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The Baguio Water District is encouraging consumers to practice water supply management to counter El Niño, which is being experienced now.
“Let’s keep it simple. Use our available water supply wisely,” BWD General Manager Salvador M. Royeca said.
Royeca said BWD consumers should act proactively to address water shortage, especially during summer.
“Although our water supply remains normal at this time of the year, we might as well try to extend its availability until we reach the rainy season,” Royeca said.
Royeca said water conservation practices must be adopted in households and business establishments particularly hotels, transient, and boarding houses where the highest consumption of water supply is usually observed.
Pagasa issued El Niño Advisory 1 on Feb. 20, which states that the weather pattern associated with reduced rainfall is now affecting the Philippines.
The weather bureau also said their climate monitoring and analyses indicate that the unusually warm sea surface which started in November 2018 is expected to become a full-blown El Niño.
As early as the fourth quarter of 2018, the BWD has set its contingency and strategic measures to ease the scarcity of water supply for the summer particularly during the peak months of February until May.
“We will ensure that our available supply will be distributed equitably,” said Royeca, adding the rehabilitation of Sto. Tomas Rain Basin in 2018 and the commissioning of additional deepwells in Tam-awan, South Drive, Military Cut-Off, and Busol Tip-Top are expected to augment the water supply in the intended supply areas.
Royeca advised the public to adopt various water-saving practices such as the use of dipper or pail when washing hands and use of basins when taking a bath, use of glass when brushing teeth, re-cycling of used water for flushing toilets or watering plants, and performing individual inspection within the water system of households or establishments for possible leaks.
He also reminded the consumers to store water in tanks or drums and report water supply problem to BWD’s Complaints Section for immediate action.
BWD is producing an average of 58,000 cubic meters of water daily but during the dry season, water supply from groundwater sources is expected to decline. During peak periods, water demand balloons to 65,000 cubic meters or more daily.
The public is advised to contact BWD’s 24/7 hotline: 442-4929, 442-3218, 442-6539, 0908-865-1504, 0917-679-4929, or 0922-840-9765; email firstname.lastname@example.org; or visit the Customer Relations Office at Barangay Marcoville, DPS Compound.
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Issue of January 22,2017
by Jane B. Cadalig
A lawmaker is pushing for a consolidated effort to address the water shortage problem as a result of climate change.
Sen. Loren Legarda stressed the importance of consolidating all water agencies in the country and crafting a roadmap for sustainable water use.
The solon, who chairs the Senate Committee on Climate Change, made the statement after she convened with Environment Sec. Gina Lopez a meeting for the National Water Summit and drafting of a Water Sector Roadmap.
“Water is a very basic need yet we still have communities in the country that have no access to clean and potable water. The continued overlapping and fragmented regulation of water supply services in the country by several government entities is one factor that hinders the enactment of a doable and long-term solution to prevent water shortage,” she said.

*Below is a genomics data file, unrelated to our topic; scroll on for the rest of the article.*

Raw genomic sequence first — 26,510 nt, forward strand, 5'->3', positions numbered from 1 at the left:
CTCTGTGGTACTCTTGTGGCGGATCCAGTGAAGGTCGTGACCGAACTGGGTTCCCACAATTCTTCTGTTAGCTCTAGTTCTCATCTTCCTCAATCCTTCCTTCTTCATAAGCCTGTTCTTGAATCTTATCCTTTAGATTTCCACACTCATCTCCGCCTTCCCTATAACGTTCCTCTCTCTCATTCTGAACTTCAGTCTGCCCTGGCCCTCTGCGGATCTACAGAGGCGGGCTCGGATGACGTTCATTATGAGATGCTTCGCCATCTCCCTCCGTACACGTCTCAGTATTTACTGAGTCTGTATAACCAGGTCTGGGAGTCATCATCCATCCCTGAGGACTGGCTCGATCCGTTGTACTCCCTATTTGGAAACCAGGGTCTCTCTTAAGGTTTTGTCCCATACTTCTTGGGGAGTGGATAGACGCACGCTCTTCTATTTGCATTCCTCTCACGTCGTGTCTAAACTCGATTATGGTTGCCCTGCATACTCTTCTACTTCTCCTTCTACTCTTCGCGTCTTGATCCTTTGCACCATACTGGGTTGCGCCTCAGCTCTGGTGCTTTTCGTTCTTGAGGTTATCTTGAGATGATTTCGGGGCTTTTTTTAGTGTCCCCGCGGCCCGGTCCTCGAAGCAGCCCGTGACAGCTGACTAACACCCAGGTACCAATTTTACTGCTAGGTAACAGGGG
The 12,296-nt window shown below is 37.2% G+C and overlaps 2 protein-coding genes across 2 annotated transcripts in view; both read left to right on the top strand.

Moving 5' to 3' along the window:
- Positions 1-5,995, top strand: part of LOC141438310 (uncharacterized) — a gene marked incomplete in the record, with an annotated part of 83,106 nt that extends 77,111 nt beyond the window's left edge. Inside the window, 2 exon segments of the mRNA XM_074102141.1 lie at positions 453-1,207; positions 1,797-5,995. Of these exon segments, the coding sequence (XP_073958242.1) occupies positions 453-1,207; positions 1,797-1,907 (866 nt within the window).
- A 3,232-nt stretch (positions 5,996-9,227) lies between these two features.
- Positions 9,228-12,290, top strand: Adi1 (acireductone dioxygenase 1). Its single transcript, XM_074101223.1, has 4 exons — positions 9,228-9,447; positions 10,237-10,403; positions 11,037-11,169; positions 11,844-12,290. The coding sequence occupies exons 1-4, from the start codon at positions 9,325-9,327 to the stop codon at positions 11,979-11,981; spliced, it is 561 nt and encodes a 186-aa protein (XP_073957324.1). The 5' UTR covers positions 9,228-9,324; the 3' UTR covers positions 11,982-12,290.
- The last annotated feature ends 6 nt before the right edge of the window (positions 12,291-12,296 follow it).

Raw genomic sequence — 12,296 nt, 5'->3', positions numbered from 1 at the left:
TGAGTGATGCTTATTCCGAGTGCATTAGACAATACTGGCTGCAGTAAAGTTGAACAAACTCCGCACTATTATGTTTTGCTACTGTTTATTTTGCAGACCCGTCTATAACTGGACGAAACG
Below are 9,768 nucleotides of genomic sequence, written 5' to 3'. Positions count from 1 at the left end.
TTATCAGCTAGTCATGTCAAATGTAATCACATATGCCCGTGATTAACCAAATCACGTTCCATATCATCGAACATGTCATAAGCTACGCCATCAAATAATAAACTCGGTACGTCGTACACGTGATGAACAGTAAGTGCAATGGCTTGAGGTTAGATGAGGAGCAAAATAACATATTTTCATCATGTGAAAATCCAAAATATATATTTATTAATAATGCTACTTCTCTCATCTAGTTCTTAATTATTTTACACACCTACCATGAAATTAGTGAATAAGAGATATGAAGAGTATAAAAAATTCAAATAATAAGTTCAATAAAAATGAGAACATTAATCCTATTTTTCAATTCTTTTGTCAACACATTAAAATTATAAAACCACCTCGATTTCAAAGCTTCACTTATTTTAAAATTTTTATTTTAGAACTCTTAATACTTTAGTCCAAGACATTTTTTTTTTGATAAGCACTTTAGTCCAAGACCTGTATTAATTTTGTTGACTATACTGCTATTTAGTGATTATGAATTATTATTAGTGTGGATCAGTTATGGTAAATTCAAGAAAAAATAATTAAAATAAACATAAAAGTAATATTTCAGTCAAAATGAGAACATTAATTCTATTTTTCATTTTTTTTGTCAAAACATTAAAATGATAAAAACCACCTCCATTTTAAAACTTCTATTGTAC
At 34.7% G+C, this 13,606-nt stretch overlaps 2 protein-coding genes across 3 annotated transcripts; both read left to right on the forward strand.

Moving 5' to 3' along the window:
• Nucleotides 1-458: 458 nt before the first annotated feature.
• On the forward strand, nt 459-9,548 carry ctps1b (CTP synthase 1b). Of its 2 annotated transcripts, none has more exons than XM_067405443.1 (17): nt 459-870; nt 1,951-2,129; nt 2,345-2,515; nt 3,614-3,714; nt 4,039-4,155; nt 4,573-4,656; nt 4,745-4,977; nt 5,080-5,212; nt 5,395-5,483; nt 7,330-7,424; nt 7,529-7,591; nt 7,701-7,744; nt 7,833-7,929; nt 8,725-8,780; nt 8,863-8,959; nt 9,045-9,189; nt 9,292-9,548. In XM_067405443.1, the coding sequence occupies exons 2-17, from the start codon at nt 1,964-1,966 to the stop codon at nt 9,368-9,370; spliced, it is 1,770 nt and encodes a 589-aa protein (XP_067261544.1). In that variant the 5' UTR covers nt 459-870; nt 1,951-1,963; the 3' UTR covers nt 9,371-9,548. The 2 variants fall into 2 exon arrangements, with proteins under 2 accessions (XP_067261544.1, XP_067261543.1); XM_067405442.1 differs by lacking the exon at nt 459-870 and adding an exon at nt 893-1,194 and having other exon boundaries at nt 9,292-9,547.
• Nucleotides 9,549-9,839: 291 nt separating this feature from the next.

A study by the World Resources Institute showed that the Philippines will likely experience severe water shortage by 2040 due to the combined impact of rapid population growth and climate change. The country ranks 57th out of 167 countries that are highly vulnerable to severe water shortage.
Locally, the Baguio Water District projected a shortage of supply by 2022 because of climate change and urbanization.
To abate a crisis, the water utility intends to tap more water sources and develop an efficient water management policy.
In 2015, the BWD had 38,518 service connections across 122 barangays in Baguio, excluding Kias, Fort del Pilar, Scout Barrio, Apugan, Atok Trail, Lucnab, and Happy Hallow.
At the Senate, Legarda said a solid water policy will help ensure food security.
“Water also affects our food security as agriculture accounts for much of our water consumption, which makes it vital for us to protect our watersheds. The issue of open defecation is likewise a national sanitation and health issue, which can be addressed if all Filipinos have access to clean water,” Legarda said.
Legarda also called for the stricter implementation of the Rainwater Collection and Harvesting Act which requires the building of catchments in homes and public and private buildings, so that rainwater can later be used for cleaning, watering gardens, and other industrial purposes.
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Monday, August 10, 2015
By Art Tibaldo
WITH smoke-belching vehicles climbing the Kennon Road slope of Camp-8 towards the Baguio General Hospital area, one can perhaps reflect on what we learned in school as the eco-system and note the importance of the patches of green within the area that serves as carbon sink that arrests pollution.
However, pollution generated in a place where forest exists is not always the case in most part of our city especially in Baguio’s central business district which was once noted as among the most unhealthy places because of the amount of suspended particulates that showed an alarming rate at the foot of Session Road.